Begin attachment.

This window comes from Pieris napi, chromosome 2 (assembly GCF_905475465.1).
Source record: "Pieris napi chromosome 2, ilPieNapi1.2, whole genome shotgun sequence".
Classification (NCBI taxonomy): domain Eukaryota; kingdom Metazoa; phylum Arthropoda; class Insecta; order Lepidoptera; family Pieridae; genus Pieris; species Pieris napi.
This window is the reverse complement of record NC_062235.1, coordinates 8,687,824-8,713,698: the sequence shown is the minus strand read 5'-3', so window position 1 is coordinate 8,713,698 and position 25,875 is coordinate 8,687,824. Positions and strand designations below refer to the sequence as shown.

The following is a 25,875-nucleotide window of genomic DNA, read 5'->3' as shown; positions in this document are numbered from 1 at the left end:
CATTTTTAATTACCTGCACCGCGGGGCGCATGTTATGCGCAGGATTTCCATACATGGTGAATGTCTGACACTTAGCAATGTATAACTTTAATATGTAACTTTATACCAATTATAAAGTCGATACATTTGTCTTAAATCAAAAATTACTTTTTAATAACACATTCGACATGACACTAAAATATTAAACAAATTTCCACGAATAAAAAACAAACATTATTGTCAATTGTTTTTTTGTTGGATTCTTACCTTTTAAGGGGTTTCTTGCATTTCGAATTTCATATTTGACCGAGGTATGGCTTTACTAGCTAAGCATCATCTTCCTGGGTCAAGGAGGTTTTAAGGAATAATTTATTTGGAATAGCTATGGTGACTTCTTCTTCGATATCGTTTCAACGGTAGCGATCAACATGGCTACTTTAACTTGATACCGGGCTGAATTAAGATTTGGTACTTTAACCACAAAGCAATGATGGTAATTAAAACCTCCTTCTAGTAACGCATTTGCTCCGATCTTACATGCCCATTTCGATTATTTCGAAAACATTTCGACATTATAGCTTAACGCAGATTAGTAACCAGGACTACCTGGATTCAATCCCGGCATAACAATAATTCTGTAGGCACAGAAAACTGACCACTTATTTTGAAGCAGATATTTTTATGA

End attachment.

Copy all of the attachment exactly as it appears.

This window comes from Pieris napi, chromosome 2 (assembly GCF_905475465.1).
Source record: "Pieris napi chromosome 2, ilPieNapi1.2, whole genome shotgun sequence".
Classification (NCBI taxonomy): domain Eukaryota; kingdom Metazoa; phylum Arthropoda; class Insecta; order Lepidoptera; family Pieridae; genus Pieris; species Pieris napi.
This window is the reverse complement of record NC_062235.1, coordinates 8,687,824-8,713,698: the sequence shown is the minus strand read 5'-3', so window position 1 is coordinate 8,713,698 and position 25,875 is coordinate 8,687,824. Positions and strand designations below refer to the sequence as shown.

The following is a 25,875-nucleotide window of genomic DNA, read 5'->3' as shown; positions in this document are numbered from 1 at the left end:
CATTTTTAATTACCTGCACCGCGGGGCGCATGTTATGCGCAGGATTTCCATACATGGTGAATGTCTGACACTTAGCAATGTATAACTTTAATATGTAACTTTATACCAATTATAAAGTCGATACATTTGTCTTAAATCAAAAATTACTTTTTAATAACACATTCGACATGACACTAAAATATTAAACAAATTTCCACGAATAAAAAACAAACATTATTGTCAATTGTTTTTTTGTTGGATTCTTACCTTTTAAGGGGTTTCTTGCATTTCGAATTTCATATTTGACCGAGGTATGGCTTTACTAGCTAAGCATCATCTTCCTGGGTCAAGGAGGTTTTAAGGAATAATTTATTTGGAATAGCTATGGTGACTTCTTCTTCGATATCGTTTCAACGGTAGCGATCAACATGGCTACTTTAACTTGATACCGGGCTGAATTAAGATTTGGTACTTTAACCACAAAGCAATGATGGTAATTAAAACCTCCTTCTAGTAACGCATTTGCTCCGATCTTACATGCCCATTTCGATTATTTCGAAAACATTTCGACATTATAGCTTAACGCAGATTAGTAACCAGGACTACCTGGATTCAATCCCGGCATAACAATAATTCTGTAGGCACAGAAAACTGACCACTTATTTTGAAGCAGATATTTTTATGA